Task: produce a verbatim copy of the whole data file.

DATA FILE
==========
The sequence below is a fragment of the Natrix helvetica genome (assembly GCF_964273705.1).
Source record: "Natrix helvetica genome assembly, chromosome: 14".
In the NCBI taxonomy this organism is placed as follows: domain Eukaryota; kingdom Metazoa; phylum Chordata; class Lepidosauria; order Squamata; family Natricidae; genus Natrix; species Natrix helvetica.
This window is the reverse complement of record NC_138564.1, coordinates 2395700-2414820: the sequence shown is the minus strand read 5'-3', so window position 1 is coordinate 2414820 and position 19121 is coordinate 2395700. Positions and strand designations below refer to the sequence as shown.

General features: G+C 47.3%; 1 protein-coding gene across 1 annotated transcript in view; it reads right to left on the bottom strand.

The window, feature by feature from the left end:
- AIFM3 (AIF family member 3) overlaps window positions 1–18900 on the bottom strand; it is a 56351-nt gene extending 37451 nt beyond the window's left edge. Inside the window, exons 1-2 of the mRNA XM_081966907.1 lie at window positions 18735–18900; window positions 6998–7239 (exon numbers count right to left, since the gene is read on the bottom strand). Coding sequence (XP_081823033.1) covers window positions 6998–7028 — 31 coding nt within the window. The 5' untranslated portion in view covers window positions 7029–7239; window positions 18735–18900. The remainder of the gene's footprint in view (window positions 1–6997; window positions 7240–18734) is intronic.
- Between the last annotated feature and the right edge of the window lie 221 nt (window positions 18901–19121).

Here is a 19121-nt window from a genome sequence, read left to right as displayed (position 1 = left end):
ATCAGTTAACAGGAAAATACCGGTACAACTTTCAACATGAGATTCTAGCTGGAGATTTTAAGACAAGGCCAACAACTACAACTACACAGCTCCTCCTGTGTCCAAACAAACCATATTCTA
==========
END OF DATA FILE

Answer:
The sequence below is a fragment of the Natrix helvetica genome (assembly GCF_964273705.1).
Source record: "Natrix helvetica genome assembly, chromosome: 14".
In the NCBI taxonomy this organism is placed as follows: domain Eukaryota; kingdom Metazoa; phylum Chordata; class Lepidosauria; order Squamata; family Natricidae; genus Natrix; species Natrix helvetica.
This window is the reverse complement of record NC_138564.1, coordinates 2395700-2414820: the sequence shown is the minus strand read 5'-3', so window position 1 is coordinate 2414820 and position 19121 is coordinate 2395700. Positions and strand designations below refer to the sequence as shown.

General features: G+C 47.3%; 1 protein-coding gene across 1 annotated transcript in view; it reads right to left on the bottom strand.

The window, feature by feature from the left end:
- AIFM3 (AIF family member 3) overlaps window positions 1–18900 on the bottom strand; it is a 56351-nt gene extending 37451 nt beyond the window's left edge. Inside the window, exons 1-2 of the mRNA XM_081966907.1 lie at window positions 18735–18900; window positions 6998–7239 (exon numbers count right to left, since the gene is read on the bottom strand). Coding sequence (XP_081823033.1) covers window positions 6998–7028 — 31 coding nt within the window. The 5' untranslated portion in view covers window positions 7029–7239; window positions 18735–18900. The remainder of the gene's footprint in view (window positions 1–6997; window positions 7240–18734) is intronic.
- Between the last annotated feature and the right edge of the window lie 221 nt (window positions 18901–19121).

Here is a 19121-nt window from a genome sequence, read left to right as displayed (position 1 = left end):
ATCAGTTAACAGGAAAATACCGGTACAACTTTCAACATGAGATTCTAGCTGGAGATTTTAAGACAAGGCCAACAACTACAACTACACAGCTCCTCCTGTGTCCAAACAAACCATATTCTA